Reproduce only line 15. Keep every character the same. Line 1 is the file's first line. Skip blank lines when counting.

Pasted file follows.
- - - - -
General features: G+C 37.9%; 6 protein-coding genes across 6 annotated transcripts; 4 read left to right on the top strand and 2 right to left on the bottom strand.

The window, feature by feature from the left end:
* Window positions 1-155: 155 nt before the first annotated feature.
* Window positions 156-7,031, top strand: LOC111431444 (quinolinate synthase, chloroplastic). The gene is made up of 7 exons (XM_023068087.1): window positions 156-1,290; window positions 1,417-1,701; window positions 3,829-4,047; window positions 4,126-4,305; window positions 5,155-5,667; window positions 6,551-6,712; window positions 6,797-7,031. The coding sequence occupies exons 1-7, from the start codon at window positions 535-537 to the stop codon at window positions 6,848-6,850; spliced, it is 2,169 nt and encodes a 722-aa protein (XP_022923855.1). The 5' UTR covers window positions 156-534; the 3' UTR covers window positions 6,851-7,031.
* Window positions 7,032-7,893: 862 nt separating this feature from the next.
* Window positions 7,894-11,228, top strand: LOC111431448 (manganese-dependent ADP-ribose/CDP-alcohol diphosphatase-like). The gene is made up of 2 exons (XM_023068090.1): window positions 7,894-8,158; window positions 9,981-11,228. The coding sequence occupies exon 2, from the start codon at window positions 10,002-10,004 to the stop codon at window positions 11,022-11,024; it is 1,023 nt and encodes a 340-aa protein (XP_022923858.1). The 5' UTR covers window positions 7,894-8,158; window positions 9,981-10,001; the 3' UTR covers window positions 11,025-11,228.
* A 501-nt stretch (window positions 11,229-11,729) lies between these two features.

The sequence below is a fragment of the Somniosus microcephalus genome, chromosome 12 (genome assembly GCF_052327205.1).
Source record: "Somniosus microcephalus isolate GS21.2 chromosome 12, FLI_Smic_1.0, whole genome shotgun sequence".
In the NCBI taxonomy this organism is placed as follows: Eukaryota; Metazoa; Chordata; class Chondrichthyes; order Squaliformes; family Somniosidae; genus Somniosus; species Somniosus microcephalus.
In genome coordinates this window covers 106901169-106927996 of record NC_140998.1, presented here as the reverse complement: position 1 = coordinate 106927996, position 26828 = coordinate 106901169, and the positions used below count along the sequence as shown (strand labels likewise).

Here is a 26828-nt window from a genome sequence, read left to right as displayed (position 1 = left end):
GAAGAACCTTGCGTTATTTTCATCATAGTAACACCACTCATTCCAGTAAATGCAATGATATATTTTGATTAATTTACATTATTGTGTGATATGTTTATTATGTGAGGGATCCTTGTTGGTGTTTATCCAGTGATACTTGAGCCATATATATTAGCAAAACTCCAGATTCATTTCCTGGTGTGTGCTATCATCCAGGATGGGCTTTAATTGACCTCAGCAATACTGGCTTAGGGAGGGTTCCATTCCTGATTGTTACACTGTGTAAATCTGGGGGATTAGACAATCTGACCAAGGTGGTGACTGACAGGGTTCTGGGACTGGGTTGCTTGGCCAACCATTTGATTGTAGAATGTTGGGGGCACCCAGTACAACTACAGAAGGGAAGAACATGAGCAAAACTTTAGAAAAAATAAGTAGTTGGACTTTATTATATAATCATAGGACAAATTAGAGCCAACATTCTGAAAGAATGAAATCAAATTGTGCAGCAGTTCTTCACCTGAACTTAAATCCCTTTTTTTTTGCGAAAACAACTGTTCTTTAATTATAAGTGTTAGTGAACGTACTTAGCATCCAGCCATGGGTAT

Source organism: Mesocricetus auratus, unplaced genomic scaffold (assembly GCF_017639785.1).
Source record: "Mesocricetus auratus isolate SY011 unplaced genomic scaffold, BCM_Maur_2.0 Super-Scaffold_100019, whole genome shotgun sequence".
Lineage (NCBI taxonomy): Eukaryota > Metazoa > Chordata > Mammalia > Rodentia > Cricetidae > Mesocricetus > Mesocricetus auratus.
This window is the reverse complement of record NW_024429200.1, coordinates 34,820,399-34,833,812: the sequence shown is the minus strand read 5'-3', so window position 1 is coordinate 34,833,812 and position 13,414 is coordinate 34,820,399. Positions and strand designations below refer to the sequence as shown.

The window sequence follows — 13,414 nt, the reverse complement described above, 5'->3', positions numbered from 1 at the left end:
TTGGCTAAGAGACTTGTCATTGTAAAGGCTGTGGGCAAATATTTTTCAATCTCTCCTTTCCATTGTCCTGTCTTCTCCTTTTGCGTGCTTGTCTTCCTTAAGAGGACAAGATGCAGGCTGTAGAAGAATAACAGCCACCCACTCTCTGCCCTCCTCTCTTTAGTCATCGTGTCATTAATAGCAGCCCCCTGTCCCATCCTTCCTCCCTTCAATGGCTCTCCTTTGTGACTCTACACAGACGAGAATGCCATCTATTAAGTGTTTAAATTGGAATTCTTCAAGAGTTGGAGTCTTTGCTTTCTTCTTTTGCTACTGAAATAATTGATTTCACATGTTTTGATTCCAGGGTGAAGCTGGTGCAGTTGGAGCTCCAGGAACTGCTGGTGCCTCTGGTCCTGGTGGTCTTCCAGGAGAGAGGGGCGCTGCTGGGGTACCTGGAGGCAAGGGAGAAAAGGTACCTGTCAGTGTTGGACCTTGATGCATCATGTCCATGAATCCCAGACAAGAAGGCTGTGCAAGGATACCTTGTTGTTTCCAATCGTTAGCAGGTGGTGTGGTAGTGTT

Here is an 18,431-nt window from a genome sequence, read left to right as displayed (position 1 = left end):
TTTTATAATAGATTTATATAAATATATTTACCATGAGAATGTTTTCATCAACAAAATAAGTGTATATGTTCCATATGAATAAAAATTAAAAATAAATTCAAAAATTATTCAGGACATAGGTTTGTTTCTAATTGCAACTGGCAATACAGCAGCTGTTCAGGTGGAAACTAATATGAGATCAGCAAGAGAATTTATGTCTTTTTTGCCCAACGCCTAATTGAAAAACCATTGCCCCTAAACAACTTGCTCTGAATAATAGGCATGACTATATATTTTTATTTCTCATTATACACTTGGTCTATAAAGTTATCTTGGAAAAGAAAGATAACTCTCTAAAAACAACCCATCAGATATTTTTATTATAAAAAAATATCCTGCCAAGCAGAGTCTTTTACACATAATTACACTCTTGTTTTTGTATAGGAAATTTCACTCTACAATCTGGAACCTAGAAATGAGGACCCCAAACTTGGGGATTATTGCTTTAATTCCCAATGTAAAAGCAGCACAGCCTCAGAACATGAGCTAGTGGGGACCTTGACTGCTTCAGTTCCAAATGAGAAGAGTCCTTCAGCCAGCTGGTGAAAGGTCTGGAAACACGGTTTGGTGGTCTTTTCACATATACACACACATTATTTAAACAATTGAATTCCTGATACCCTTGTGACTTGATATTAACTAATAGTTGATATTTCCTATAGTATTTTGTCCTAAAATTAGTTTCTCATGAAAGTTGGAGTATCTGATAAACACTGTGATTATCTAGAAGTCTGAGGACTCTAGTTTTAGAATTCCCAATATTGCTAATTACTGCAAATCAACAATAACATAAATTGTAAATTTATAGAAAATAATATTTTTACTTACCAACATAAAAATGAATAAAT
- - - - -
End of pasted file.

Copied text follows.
Source record: "Mesocricetus auratus isolate SY011 unplaced genomic scaffold, BCM_Maur_2.0 Super-Scaffold_100019, whole genome shotgun sequence".